Amazon Fire TV owners today lost their YouTube app four days earlier than expected, but they can still access the user-generated service using one of two web browsers recently added by Amazon.

At least for now, that is.

On December 5, Google posted a message on the YouTube app on Fire TV devices that it would remove the app on January 1. The Google warning was there until today when Fire TV owners were met with a message from Amazon when they clicked on the YouTube app.

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“Access YouTube and millions of other web sites by using a web browser such as Firefox or Silk. Click on one of the links below to access YouTube directly with the browser of your choice.”

It’s unclear if Google decided to remove the app early, or if Amazon removed it to begin getting Fire TV owners used to using a browser to access YouTube.

Amazon last week added the Silk and Firefox browsers to Fire TV in anticipation of talks between the companies failing to reach an agreement by January 1.

Google is protesting Amazon’s policy not to sell Google-owned products that compete with Amazon devices such as the Chromecast and Google Home. Google is also upset that Amazon will not permit its Amazon Video service to be offered on Chromecast.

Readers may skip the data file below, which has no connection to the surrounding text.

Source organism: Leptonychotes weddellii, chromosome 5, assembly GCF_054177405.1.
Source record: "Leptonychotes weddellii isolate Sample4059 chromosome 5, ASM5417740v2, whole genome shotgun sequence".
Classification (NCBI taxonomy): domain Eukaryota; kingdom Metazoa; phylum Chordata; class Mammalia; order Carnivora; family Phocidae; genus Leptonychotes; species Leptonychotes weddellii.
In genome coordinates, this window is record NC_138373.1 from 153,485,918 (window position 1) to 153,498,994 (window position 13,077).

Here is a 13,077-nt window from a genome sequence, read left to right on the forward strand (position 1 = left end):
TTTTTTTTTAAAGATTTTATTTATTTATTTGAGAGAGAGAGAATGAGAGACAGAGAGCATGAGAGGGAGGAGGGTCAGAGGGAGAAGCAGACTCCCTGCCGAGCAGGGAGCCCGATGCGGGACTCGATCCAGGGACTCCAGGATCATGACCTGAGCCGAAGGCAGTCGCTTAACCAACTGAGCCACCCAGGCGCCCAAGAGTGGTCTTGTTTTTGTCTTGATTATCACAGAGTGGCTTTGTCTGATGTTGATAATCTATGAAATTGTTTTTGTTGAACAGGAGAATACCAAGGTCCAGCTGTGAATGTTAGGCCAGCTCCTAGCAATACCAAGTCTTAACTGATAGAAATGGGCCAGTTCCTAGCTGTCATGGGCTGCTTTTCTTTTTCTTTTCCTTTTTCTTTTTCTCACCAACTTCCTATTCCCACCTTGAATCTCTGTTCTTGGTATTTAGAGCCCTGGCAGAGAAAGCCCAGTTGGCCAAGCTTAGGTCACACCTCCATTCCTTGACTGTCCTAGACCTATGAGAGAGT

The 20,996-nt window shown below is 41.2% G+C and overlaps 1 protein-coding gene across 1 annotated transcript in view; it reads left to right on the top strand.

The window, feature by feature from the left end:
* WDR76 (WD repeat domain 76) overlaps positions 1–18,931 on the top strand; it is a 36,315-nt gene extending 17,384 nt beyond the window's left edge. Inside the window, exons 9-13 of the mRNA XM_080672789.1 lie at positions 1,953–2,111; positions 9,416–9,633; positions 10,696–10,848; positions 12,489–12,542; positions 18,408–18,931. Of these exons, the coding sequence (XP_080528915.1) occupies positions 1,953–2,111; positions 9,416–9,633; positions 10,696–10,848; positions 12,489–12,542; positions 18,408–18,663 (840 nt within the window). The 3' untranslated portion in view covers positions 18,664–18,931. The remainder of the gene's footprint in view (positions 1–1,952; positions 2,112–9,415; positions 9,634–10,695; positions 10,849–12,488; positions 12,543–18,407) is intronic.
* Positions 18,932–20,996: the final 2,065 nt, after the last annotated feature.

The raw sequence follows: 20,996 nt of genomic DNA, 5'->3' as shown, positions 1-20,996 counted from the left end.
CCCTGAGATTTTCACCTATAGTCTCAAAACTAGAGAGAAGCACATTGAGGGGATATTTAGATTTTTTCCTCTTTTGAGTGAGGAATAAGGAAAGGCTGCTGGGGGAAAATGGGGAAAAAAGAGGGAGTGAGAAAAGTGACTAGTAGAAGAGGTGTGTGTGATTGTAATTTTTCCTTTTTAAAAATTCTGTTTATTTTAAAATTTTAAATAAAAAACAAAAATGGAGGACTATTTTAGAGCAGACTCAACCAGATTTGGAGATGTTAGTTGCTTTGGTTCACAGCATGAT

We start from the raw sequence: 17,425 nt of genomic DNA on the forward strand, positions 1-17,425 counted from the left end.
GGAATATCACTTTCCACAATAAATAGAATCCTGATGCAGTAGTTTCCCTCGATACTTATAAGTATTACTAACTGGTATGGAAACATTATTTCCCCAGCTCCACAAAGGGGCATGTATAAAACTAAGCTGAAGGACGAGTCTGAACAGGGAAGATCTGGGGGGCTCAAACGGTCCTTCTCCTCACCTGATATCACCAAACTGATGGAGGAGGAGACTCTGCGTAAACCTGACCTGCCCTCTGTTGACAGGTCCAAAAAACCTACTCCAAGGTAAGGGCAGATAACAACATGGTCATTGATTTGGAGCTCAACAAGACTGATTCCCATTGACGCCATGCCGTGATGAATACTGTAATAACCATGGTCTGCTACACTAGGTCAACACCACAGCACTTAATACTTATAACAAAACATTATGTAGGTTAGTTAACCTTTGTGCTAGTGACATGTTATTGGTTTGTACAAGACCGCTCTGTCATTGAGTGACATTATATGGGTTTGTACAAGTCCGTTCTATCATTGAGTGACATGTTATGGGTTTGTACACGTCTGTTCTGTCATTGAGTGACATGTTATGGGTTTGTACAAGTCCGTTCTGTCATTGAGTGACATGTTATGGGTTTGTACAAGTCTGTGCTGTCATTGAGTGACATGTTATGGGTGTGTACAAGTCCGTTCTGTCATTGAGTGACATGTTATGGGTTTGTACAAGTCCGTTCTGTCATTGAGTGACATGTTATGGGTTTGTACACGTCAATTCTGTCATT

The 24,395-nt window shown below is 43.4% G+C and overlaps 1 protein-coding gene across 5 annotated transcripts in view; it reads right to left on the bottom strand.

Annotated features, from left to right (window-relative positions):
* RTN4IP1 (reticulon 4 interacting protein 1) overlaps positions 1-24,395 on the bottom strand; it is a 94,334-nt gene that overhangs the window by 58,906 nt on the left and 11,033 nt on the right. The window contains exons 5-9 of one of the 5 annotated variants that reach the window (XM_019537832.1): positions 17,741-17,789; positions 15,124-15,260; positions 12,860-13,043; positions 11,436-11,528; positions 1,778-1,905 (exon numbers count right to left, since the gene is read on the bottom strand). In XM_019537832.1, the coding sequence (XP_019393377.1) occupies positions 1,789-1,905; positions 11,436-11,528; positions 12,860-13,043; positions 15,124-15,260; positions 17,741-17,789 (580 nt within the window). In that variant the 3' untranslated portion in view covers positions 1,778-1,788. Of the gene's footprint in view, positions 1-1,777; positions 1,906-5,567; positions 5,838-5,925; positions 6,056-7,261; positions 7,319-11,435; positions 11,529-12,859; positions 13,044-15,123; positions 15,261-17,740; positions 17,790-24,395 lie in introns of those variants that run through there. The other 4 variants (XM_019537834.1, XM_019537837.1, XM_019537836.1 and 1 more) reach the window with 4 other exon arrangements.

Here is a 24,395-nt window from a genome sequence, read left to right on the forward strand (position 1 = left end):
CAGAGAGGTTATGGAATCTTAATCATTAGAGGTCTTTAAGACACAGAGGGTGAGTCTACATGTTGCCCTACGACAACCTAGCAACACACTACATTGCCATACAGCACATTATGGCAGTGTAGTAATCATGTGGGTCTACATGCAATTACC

It’s unclear if Google will continue to permit Fire TV users to access using a browser; Google has the ability to block them if it decides to do so.

The skirmish between two of the industry’s largest companies could take another strange twist before they reach a settlement, if that is, they ever do.

On December 5, the very day that Google posted the January 1 warning on the YouTube app, Amazon filed trademark requests for ‘Amazon Tube’ and ‘Open Tube.’ While Amazon does not mention YouTube in its applications, the lengthy descriptions for the two names bare an interesting similarity to YouTube’s main features.

Amazon says in its trademark applications that Amazon Tube and/or Open Tube would provide “non-downloadable pre-recorded audio, visual and audiovisual works via wireless networks on a variety of topics.”

Later in the description, Amazon says the new service would also provide “on-line network services that enable users to share content, photos videos, text, data, images and other electronic works relating to entertainment…”

Amazon has not commented on the trademark requests.

— Phillip Swann

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